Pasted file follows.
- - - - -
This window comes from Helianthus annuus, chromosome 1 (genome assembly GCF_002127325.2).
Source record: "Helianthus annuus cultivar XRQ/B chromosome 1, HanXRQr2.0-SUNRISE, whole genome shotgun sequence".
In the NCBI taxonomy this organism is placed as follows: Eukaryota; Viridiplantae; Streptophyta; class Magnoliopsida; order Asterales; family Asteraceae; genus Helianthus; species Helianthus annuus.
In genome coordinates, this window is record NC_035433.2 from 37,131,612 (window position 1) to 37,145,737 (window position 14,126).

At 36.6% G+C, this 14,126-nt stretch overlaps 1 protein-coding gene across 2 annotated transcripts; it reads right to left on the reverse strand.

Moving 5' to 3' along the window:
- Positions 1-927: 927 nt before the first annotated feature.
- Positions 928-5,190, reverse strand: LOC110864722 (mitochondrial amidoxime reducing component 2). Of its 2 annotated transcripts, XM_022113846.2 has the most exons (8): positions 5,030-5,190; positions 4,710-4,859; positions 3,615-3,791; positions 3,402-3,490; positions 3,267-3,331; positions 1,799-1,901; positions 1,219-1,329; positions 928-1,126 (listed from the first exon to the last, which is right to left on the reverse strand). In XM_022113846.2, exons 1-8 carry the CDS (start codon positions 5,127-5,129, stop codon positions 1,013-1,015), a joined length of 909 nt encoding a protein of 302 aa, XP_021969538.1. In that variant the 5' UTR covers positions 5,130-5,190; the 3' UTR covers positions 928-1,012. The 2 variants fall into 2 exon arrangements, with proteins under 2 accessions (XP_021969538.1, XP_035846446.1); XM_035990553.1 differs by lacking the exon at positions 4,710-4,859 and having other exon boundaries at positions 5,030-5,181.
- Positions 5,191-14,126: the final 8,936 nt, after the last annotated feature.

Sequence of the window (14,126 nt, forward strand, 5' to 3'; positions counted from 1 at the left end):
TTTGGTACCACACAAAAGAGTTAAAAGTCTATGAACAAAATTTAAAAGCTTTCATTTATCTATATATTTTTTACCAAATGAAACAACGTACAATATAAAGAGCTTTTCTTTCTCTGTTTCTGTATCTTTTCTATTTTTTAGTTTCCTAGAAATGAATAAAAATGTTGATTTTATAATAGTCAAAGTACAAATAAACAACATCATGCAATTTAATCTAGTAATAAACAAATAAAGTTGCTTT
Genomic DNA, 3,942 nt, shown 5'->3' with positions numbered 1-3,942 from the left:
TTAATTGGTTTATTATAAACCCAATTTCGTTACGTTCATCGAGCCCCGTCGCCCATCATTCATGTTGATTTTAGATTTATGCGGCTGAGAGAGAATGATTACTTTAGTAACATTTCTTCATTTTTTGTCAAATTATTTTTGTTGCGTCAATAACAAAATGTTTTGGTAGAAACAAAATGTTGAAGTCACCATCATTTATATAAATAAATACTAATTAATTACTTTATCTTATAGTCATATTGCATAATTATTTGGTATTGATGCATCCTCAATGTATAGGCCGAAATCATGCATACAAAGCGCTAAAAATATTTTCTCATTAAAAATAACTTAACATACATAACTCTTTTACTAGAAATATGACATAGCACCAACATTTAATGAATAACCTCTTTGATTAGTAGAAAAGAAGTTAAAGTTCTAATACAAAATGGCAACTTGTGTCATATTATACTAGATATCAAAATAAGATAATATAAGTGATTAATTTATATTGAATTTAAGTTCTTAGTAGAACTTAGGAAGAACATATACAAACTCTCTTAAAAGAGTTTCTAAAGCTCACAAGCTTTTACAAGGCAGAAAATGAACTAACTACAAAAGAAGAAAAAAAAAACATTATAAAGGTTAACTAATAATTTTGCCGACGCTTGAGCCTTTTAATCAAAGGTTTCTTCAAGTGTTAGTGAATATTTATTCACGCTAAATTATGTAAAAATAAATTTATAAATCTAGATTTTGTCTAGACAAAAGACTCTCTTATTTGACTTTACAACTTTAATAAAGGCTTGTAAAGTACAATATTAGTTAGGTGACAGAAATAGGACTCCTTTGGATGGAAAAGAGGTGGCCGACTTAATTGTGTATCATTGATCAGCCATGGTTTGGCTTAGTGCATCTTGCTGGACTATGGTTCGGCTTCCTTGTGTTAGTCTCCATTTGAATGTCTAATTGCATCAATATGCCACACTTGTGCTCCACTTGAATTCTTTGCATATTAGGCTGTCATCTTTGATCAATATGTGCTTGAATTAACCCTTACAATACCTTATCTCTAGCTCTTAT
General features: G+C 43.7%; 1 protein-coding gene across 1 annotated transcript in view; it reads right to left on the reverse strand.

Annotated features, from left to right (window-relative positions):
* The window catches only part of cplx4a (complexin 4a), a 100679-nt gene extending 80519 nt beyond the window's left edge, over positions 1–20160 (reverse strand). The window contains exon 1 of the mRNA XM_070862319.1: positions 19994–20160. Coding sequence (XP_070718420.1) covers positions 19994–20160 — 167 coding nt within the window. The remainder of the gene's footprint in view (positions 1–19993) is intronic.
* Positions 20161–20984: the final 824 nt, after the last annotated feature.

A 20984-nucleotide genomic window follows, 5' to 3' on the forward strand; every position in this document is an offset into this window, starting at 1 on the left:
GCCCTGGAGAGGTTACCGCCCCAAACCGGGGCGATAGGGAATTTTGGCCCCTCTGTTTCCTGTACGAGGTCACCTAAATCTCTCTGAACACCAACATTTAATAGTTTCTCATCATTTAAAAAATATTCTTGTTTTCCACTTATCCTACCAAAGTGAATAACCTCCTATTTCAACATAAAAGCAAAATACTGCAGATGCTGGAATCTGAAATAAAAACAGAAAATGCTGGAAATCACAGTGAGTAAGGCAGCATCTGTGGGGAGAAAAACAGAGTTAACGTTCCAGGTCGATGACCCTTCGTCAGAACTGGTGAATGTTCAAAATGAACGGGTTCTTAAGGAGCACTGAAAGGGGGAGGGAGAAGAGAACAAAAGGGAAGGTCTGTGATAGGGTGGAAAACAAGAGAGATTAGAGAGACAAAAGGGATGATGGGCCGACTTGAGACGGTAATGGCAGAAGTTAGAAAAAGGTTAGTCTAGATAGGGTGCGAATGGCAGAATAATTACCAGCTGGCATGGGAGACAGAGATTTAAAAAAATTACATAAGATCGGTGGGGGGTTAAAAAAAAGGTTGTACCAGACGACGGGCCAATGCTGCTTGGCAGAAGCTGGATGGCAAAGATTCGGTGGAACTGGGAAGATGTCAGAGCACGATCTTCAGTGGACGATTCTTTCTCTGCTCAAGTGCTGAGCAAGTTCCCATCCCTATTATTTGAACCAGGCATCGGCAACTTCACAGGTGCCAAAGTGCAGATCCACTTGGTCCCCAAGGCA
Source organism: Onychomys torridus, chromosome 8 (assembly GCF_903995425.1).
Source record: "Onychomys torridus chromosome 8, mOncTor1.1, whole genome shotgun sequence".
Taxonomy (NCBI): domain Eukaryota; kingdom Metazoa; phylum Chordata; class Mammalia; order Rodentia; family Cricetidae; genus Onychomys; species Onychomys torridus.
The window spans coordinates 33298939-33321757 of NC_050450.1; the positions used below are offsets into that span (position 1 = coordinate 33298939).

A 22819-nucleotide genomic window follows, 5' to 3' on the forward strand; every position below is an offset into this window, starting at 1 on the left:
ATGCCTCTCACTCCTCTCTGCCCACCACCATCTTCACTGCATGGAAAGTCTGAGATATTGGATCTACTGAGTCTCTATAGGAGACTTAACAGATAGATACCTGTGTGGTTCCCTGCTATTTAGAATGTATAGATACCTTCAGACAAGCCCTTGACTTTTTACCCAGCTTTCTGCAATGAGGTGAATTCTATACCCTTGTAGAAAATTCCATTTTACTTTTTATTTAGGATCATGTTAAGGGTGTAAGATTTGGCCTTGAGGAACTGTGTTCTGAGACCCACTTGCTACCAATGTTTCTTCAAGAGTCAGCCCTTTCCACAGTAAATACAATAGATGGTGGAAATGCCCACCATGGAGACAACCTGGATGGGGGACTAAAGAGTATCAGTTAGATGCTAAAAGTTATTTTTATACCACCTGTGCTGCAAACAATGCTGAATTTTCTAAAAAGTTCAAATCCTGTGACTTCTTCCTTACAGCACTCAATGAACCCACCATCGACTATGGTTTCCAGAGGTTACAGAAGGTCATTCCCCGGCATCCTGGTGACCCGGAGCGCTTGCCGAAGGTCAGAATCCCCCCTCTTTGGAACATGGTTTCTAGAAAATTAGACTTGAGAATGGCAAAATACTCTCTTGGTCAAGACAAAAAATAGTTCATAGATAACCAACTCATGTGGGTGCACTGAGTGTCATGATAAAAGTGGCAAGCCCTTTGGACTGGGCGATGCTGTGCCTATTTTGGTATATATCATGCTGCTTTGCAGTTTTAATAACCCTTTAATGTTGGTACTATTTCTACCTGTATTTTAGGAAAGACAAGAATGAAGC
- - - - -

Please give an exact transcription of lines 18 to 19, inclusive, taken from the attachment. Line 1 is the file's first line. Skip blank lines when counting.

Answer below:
A 20984-nucleotide genomic window follows, 5' to 3' on the forward strand; every position in this document is an offset into this window, starting at 1 on the left:
GCCCTGGAGAGGTTACCGCCCCAAACCGGGGCGATAGGGAATTTTGGCCCCTCTGTTTCCTGTACGAGGTCACCTAAATCTCTCTGAACACCAACATTTAATAGTTTCTCATCATTTAAAAAATATTCTTGTTTTCCACTTATCCTACCAAAGTGAATAACCTCCTATTTCAACATAAAAGCAAAATACTGCAGATGCTGGAATCTGAAATAAAAACAGAAAATGCTGGAAATCACAGTGAGTAAGGCAGCATCTGTGGGGAGAAAAACAGAGTTAACGTTCCAGGTCGATGACCCTTCGTCAGAACTGGTGAATGTTCAAAATGAACGGGTTCTTAAGGAGCACTGAAAGGGGGAGGGAGAAGAGAACAAAAGGGAAGGTCTGTGATAGGGTGGAAAACAAGAGAGATTAGAGAGACAAAAGGGATGATGGGCCGACTTGAGACGGTAATGGCAGAAGTTAGAAAAAGGTTAGTCTAGATAGGGTGCGAATGGCAGAATAATTACCAGCTGGCATGGGAGACAGAGATTTAAAAAAATTACATAAGATCGGTGGGGGGTTAAAAAAAAGGTTGTACCAGACGACGGGCCAATGCTGCTTGGCAGAAGCTGGATGGCAAAGATTCGGTGGAACTGGGAAGATGTCAGAGCACGATCTTCAGTGGACGATTCTTTCTCTGCTCAAGTGCTGAGCAAGTTCCCATCCCTATTATTTGAACCAGGCATCGGCAACTTCACAGGTGCCAAAGTGCAGATCCACTTGGTCCCCAAGGCA